My assigned writing exercise for this week came from What If?: Writing Exercises for Fiction Writers (Second Edition). I had to pick an exercise from part four, and I chose the one on psychic distance. The objective is essentially to create a story that begins far away from the character, using general/unspecific language, and then gradually focuses in until the narration feels specific and very close to the character—without slipping into first-person. I’m not sure if I succeeded, but I kind of like what I got out of the assignment, a simple piece of flash fiction that’s a lot horrific and a little magical/fantastical. As of now, I call it “Red.” Oh, it’s supposed to be “within 200 words,” but I just couldn’t get it under 200. I think it’s 205. Oh well.
The girl was removing her rouge and singing jazz classics when the wolves finally came. She’d heard them crying, and was frightened, of course, but she’d never let fear run her life. She didn’t care for that kind of thing.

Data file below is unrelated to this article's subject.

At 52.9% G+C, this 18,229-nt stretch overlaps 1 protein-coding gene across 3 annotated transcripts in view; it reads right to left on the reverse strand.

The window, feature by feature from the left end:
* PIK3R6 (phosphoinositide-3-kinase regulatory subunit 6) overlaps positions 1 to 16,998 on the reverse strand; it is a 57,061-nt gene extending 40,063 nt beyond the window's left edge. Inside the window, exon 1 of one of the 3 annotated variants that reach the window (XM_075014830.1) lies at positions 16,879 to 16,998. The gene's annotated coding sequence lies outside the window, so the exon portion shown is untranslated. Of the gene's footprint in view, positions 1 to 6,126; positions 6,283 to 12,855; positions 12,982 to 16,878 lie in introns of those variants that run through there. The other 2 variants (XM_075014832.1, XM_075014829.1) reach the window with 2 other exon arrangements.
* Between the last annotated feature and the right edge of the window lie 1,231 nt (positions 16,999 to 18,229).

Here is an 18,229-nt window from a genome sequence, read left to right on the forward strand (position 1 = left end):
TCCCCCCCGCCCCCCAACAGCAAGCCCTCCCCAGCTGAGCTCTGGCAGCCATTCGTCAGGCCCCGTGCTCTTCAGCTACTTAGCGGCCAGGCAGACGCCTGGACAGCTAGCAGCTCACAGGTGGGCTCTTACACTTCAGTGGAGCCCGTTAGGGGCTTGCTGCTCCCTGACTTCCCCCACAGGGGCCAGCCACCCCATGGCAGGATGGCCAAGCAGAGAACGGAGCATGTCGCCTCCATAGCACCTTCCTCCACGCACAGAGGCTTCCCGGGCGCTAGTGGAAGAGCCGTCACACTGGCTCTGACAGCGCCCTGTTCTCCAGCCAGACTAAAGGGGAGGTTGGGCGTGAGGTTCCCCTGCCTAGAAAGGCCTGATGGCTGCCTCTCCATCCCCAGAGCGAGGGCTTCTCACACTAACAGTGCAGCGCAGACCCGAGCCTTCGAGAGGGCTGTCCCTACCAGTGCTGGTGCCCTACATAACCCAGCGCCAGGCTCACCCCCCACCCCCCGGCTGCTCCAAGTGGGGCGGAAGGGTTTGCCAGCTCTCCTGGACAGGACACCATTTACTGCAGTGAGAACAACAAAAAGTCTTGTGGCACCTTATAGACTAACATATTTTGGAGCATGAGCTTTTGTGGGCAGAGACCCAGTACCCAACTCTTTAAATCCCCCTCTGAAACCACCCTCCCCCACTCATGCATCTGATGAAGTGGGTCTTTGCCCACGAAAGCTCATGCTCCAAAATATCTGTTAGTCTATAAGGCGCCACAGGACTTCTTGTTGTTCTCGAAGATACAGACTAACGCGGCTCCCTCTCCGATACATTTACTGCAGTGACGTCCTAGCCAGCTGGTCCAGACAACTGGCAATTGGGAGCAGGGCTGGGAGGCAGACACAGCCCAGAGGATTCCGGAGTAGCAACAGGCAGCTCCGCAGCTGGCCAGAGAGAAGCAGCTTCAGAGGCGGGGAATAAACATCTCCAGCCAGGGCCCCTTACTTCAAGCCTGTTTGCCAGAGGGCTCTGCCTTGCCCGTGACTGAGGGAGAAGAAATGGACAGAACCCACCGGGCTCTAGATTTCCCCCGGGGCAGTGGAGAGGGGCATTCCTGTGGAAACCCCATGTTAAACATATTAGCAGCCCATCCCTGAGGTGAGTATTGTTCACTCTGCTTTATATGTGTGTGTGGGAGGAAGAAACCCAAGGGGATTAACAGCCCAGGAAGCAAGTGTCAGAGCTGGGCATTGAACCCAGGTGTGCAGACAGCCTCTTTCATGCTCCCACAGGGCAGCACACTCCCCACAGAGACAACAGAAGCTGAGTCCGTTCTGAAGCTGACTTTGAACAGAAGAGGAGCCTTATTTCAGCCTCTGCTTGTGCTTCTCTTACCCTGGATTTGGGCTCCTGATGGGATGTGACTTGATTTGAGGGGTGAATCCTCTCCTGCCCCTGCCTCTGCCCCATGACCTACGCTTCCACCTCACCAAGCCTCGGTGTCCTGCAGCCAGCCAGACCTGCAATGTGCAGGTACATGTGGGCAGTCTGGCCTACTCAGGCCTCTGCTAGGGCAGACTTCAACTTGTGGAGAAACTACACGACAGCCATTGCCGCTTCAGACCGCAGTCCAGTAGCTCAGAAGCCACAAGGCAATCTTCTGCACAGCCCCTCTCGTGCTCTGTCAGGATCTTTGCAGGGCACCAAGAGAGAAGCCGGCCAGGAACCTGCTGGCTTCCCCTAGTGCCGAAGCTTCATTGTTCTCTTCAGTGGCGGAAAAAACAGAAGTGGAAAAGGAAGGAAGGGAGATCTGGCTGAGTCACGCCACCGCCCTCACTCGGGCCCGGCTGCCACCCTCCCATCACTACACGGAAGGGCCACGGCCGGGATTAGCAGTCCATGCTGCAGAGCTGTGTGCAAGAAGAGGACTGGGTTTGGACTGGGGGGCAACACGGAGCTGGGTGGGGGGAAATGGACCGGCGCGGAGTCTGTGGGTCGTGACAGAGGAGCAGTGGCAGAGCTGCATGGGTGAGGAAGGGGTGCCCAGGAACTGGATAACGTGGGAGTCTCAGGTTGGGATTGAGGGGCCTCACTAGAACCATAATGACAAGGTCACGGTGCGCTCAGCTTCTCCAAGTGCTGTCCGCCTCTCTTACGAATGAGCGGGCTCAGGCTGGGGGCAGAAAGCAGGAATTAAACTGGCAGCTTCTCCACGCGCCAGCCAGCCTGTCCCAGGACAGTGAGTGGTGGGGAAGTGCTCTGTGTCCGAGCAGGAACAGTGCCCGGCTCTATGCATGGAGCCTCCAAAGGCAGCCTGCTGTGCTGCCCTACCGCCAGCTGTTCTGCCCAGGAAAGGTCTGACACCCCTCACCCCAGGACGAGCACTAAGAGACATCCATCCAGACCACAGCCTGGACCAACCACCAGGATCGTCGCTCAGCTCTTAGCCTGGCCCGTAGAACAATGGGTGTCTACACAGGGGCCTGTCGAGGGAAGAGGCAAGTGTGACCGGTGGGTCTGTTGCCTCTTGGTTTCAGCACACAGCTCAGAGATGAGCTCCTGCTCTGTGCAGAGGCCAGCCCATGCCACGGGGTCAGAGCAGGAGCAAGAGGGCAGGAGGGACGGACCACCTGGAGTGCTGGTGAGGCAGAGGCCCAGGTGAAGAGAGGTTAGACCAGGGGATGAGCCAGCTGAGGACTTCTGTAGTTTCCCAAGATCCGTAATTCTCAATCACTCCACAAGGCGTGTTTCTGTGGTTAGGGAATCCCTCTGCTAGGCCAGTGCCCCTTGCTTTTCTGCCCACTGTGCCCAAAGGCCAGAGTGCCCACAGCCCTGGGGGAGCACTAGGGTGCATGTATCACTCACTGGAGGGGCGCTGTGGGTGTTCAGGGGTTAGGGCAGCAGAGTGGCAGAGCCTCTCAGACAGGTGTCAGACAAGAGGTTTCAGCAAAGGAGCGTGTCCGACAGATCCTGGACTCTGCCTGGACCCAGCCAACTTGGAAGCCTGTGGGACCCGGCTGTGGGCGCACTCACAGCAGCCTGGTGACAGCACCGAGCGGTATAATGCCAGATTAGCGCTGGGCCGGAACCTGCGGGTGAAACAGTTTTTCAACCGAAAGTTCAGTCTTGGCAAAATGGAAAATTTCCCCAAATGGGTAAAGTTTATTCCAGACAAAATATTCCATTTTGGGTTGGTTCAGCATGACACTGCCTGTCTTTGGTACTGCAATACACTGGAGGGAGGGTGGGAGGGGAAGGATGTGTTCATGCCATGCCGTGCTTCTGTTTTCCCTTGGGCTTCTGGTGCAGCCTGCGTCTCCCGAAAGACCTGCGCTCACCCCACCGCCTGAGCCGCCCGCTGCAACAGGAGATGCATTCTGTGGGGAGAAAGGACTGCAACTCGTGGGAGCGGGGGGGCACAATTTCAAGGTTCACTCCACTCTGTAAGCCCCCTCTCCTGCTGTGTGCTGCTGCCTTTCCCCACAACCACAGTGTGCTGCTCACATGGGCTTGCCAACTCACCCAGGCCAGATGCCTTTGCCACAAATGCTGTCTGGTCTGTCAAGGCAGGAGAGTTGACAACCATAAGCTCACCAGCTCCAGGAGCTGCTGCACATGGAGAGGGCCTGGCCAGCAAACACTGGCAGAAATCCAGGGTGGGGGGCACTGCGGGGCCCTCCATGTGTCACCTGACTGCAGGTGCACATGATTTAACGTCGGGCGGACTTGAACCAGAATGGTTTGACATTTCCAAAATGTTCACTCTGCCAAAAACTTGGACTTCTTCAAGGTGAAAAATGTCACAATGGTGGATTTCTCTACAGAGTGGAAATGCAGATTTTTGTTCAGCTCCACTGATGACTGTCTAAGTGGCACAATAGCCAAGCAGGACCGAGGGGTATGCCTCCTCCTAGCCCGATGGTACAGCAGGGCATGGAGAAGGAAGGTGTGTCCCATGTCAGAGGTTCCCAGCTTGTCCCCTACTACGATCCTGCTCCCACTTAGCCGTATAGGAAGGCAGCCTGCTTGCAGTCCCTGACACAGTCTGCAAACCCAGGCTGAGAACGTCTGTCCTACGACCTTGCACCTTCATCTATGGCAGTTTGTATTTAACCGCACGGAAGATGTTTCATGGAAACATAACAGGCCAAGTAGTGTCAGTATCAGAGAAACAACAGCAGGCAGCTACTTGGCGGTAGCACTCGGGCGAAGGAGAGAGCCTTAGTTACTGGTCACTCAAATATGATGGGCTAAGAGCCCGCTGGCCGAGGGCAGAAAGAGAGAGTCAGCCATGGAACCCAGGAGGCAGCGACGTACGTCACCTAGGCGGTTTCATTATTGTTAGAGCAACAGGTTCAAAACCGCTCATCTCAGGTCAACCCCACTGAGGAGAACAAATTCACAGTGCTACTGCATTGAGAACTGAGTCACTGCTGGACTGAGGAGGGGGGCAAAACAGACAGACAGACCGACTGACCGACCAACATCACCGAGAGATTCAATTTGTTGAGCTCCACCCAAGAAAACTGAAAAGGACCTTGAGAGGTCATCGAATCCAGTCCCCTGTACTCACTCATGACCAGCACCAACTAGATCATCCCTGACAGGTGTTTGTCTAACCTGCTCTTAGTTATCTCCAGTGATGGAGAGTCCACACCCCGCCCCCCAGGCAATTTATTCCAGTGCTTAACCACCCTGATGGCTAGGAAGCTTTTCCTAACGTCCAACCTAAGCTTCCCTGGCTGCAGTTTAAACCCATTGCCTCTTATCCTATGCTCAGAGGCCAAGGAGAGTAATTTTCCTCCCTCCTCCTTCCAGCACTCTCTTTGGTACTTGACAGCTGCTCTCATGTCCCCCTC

“Sarah Harper,” she told herself, “don’t you be a ‘fraidy cat!” Sarah continued rubbing cleanser on her face—firmly, but not so hard that she’d go raw and be mistaken for a burn victim the next morning and rushed to the hospital or something.
When they scratched the door and pretended they had knocked and said, “Let us in, let us in,” she looked at the doorknob suspiciously. She thought she’d heard a scratch, but maybe it was a knock. She put down her cleansing pad and went to the door to let in chaos.
The wolves leaped, scratched, clawed, dug. In a rage, they tore her pretty face open like a hunter gutted deer. They fooled and embarrassed her, shamed and disfigured her. They made her bruised and swollen and ugly. And red. So much red. She abhorred the red—the blood and the raw, puffy, mangled mess that now masqueraded as a feminine face.
Sarah woke up the next morning in the hospital.